Pyongyang: North Korea's new leader delivered his first major public speech yesterday as the impoverished state celebrated the centenary of its founder's birth, calling for a push to "final victory" despite a failed rocket launch two days earlier.
Kim Jong-un, clad in black and the third of his line to rule North Korea, read monotonously from a script in Pyongyang's central square after goose-stepping soldiers and sailors showcased the North's military power in a parade in spring sunshine.
Smiling and joking with generals on a podium after the speech, Kim watched as the country's missiles paraded past, a reminder that despite Friday's embarrassing failure to successfully launch a rocket, North Korea packs a punch.
In a move that indicated Kim would stick to the "military-first" policies that have put North Korea on the verge of nuclear-weapons capacity, he lauded respectively his grandfather, Kim Il-sung, and his father, Kim Jong-il, as the "founder and the builder of our revolutionary armed forces".
North Korea is believed to be readying a third nuclear test, based on intelligence satellite images and a past pattern of rocket launches followed by tests. "Let us move forward to final victory," the 20-something leader urged tens of thousands of military and civilians as they applauded his more than 20-minute speech, the first time a North Korean leader has delivered a major public set-piece address.
Thousands of goose-stepping soldiers held up coloured cards to spell out Kim Jong-un's name and the words "strong and prosperous".
The crowd waved artificial pink flowers, celebrating the two dead Kims who ruled the nation in an event that was hosted by one of the country's top generals, Ri Yong-ho.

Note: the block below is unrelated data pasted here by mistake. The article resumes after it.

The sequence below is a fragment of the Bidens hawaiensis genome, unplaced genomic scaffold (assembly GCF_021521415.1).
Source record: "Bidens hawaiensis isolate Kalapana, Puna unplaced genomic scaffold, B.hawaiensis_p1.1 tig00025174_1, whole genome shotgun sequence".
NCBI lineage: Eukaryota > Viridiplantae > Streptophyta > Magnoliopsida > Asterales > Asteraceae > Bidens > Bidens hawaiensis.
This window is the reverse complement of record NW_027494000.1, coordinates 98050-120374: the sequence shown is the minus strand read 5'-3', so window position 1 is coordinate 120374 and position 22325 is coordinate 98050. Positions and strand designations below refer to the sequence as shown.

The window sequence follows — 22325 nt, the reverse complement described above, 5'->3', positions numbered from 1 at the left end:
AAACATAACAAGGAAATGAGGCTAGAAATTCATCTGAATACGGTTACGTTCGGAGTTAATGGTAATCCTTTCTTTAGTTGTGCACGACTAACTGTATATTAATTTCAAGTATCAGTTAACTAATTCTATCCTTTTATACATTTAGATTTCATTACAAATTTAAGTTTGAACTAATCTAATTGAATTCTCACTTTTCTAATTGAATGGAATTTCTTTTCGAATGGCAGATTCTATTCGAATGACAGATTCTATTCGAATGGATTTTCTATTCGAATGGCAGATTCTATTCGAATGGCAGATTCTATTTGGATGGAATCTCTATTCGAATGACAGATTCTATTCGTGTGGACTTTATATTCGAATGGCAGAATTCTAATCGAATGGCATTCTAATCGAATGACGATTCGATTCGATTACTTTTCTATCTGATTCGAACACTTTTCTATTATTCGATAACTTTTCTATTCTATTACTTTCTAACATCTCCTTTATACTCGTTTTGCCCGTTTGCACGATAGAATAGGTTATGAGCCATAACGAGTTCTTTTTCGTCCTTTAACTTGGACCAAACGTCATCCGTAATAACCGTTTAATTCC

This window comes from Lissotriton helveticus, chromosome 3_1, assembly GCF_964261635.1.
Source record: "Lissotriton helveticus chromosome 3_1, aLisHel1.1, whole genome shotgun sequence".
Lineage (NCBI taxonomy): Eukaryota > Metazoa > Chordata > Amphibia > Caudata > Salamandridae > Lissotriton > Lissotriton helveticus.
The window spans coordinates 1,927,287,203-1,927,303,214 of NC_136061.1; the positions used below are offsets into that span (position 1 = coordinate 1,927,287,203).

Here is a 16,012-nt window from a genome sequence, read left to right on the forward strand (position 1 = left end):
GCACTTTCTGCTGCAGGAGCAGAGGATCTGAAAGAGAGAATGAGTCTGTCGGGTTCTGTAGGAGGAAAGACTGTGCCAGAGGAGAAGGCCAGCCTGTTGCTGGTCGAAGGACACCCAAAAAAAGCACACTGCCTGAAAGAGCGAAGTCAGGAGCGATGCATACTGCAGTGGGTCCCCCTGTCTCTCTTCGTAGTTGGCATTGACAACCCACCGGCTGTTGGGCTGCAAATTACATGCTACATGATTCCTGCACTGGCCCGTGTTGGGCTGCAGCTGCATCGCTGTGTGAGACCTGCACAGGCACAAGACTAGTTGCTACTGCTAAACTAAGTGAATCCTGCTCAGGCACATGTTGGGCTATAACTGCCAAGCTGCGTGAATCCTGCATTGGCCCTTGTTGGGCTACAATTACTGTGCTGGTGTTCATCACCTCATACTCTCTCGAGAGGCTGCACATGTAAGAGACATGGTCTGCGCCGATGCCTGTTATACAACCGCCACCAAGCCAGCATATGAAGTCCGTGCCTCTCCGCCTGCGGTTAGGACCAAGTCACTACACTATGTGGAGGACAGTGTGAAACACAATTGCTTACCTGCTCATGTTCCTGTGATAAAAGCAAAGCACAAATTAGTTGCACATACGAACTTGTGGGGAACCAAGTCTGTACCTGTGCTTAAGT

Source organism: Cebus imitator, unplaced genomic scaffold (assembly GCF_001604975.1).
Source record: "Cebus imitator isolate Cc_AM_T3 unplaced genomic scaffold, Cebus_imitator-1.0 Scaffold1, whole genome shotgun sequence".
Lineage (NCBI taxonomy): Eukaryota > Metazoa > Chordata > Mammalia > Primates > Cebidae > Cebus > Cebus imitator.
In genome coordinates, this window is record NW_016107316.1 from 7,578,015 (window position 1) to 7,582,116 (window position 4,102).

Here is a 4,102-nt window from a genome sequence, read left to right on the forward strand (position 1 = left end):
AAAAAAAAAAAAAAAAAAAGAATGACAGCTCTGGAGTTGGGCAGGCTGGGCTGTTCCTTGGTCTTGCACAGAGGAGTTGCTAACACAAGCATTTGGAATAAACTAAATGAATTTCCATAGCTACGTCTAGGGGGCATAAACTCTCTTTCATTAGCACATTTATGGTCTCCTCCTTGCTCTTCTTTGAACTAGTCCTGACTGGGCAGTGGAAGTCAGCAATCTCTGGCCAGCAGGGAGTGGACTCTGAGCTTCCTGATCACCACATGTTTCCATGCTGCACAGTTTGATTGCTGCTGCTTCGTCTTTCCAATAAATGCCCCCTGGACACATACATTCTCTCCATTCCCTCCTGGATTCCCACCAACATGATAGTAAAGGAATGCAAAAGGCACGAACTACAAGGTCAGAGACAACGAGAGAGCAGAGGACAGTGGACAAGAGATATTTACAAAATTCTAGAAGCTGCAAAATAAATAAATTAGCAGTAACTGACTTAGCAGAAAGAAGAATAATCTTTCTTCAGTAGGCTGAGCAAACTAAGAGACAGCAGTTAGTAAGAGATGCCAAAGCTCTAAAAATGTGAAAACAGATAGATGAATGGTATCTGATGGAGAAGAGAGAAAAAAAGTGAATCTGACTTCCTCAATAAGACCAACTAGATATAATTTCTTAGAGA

South Korea's Yonhap news agency and YTN TV later cited military sources and analysts as saying the North unveiled at the parade a new long-range missile, presumed to be a ballistic missile with a range of up to 6,000km.
The missile appeared to be longer and with a bigger diameter compared with others, the North has revealed.
"In order to enhance the dignity of Songun [military-first] Chosun [Korea] and to accomplish the task of building a strong and prosperous socialist country, we have to make every effort to reinforce the people's armed forces," Kim said.
Given Kim Jong-il's years of silence, North Korea specialists said the speech was likely another attempt to remind people of happier days under Kim Il-sung, a revered and avuncular figure the new ruler closely resembles.
"It shows a new governing style for the Kim Jong-un era," said Koh Yu-hwan, a professor at Dongguk University's department of North Korea studies.
North Korea departed from its usual practice of not telling its population about embarrassing failures when state television on Friday broadcast news that a rocket had failed to put a satellite into orbit.
Critics say the long-range rocket launch was part of a bid to develop a ballistic missile capable of delivering a nuclear warhead to hit the US.